Practices. A spiritual discipline is something you do, not something you are. Disciplines should not be confused with graces, character qualities, or the fruit of the Spirit. Prayer, for example, is a spiritual discipline, while joy, strictly speaking, is not. As practices, the spiritual disciplines are first about doing, then about being. The spiritual disciplines are right doing that leads to right being. That is, the purpose of doing the practices known as spiritual disciplines is the state of being described in 1 Timothy 4:7 as “godliness.” Thus the discipline of prayer, rightly practiced, should result in godly joy. So while they should not be separated from each other, it is important to distinguish the practices known as the spiritual disciplines from the fruit that should result from them.
Biblical practices. We may not properly call just anything we do a spiritual discipline. Regardless of the benefit we may derive from a given activity, it is best to reserve the biblical term “discipline” for practices taught by precept or example in the Bible. Otherwise, anything and everything will eventually be called a spiritual discipline. Someone could claim that washing dishes — which, admittedly, ought to be done in the presence of and to the glory of God (1 Corinthians 10:31) — is as spiritually beneficial to themselves as prayer is to others. But if we allow this, what basis for disagreement over what is and what isn’t a spiritual discipline will exist except personal experience and preference?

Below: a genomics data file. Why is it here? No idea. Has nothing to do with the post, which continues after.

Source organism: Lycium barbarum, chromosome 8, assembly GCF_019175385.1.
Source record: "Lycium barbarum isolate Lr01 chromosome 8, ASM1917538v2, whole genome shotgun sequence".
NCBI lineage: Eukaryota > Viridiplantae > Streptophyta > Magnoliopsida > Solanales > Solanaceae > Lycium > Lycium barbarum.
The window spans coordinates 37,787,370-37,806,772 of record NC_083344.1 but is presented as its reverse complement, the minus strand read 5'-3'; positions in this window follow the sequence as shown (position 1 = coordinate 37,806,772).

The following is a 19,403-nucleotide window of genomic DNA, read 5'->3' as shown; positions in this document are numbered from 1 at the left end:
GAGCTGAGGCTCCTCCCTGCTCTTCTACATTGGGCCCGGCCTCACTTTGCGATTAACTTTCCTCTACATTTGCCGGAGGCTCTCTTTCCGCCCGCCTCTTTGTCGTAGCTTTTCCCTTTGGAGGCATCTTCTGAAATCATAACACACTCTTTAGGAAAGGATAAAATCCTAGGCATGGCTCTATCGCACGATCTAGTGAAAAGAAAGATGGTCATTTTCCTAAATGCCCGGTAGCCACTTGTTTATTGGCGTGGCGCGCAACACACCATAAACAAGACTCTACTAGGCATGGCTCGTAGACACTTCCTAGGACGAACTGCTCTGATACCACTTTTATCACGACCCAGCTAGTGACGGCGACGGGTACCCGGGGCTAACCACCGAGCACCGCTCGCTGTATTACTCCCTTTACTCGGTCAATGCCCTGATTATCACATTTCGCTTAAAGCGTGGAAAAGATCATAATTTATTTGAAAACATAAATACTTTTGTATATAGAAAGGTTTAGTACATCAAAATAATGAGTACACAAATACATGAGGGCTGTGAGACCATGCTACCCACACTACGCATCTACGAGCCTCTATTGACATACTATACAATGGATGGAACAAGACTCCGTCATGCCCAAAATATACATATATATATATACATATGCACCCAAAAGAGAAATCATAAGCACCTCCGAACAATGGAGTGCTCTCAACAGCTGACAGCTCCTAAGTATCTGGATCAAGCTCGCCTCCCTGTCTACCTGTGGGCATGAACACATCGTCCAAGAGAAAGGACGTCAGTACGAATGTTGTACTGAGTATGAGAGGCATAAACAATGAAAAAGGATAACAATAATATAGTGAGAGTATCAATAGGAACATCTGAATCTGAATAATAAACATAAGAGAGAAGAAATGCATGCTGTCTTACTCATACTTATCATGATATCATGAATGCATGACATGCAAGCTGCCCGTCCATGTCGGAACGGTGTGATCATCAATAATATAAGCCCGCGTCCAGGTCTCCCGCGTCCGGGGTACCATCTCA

Sufficient for godliness. Despite the spiritual help — real and perceived — that we may gain by practices not found in Scripture, the spiritual disciplines taught or modeled in the Bible are sufficient “for the purpose of godliness.” Only the spiritual disciplines found in Scripture are “inspired by God and profitable for teaching, for reproof, for correction, for training in righteousness; so that the man of God may be adequate, equipped for every good work” (2 Timothy 3:16-17). And “every good work” for which Scripture makes us “adequate” and “equipped” would certainly include “the purpose of godliness.”
Means to godliness, not ends. A person is not automatically godly just because he or she practices the spiritual disciplines. This was the error of the Pharisees, for although they prayed, memorized Scripture, fasted, and practiced other disciplines, Jesus pointed to them as the epitome of un*godliness. Godliness is the result of God’s Spirit changing us into Christlikeness *through the means of the disciplines. Apart from faith and the right motives when practicing them, the disciplines can be dead works. The purpose for practicing the spiritual disciplines is not to see how many chapters of the Bible we can read or how long we can pray, nor is it found in anything else that can be counted or measured. We’re not necessarily more godly because we engage in these biblical practices. Instead, these biblical practices should be the means that result in true godliness — that is, intimacy with and conformity to Christ.